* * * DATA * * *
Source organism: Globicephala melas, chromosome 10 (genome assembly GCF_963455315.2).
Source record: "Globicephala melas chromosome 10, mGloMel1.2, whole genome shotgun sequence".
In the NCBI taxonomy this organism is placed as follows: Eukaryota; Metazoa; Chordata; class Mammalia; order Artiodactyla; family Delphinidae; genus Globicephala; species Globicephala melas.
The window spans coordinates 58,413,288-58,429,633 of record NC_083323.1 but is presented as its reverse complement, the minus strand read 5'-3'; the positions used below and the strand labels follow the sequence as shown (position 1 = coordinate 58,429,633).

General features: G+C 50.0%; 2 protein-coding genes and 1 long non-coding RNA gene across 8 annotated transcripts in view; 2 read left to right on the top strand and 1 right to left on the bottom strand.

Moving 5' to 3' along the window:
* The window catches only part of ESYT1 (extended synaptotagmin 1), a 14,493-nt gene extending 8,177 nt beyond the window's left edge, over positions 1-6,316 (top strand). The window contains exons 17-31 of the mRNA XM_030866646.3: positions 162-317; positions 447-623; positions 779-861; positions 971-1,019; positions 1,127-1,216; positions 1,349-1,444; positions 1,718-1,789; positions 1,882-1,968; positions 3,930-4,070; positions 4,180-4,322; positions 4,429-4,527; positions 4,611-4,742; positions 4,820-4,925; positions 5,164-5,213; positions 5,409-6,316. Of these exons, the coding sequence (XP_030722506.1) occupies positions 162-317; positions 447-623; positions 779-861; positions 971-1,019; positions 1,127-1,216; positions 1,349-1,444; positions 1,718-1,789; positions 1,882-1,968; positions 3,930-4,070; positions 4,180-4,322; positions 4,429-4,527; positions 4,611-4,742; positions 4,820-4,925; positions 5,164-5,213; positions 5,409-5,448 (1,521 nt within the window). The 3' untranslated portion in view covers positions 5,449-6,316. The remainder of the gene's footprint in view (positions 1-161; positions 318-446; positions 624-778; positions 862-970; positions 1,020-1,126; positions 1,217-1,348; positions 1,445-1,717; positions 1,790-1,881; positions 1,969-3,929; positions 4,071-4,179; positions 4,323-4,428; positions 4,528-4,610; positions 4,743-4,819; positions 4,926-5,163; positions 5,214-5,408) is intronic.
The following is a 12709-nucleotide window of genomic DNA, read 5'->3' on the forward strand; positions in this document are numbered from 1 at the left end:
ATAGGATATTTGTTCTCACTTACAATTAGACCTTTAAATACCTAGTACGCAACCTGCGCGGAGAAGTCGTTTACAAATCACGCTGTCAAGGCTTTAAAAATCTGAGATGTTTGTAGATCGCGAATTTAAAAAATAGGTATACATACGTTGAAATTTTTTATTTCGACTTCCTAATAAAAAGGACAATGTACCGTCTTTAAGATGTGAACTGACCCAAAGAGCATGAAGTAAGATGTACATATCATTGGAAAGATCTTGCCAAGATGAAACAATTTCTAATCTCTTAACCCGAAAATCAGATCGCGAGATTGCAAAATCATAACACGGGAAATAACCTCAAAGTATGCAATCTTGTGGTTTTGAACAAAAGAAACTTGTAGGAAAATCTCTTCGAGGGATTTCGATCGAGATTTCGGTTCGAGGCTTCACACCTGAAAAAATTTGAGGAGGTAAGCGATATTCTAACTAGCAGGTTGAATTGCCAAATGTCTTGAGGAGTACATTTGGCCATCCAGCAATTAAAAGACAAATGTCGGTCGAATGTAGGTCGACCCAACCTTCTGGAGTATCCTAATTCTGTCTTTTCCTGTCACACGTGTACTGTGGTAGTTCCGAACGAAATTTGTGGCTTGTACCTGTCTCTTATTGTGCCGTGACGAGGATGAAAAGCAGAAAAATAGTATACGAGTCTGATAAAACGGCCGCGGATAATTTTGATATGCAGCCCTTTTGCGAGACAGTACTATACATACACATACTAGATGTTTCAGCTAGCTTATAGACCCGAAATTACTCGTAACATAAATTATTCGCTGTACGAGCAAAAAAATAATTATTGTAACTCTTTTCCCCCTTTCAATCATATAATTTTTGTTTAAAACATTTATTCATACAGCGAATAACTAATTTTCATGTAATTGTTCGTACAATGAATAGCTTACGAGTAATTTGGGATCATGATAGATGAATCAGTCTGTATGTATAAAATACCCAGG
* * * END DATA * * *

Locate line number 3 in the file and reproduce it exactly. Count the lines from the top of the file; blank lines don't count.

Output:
In the NCBI taxonomy this organism is placed as follows: Eukaryota; Metazoa; Chordata; class Mammalia; order Artiodactyla; family Delphinidae; genus Globicephala; species Globicephala melas.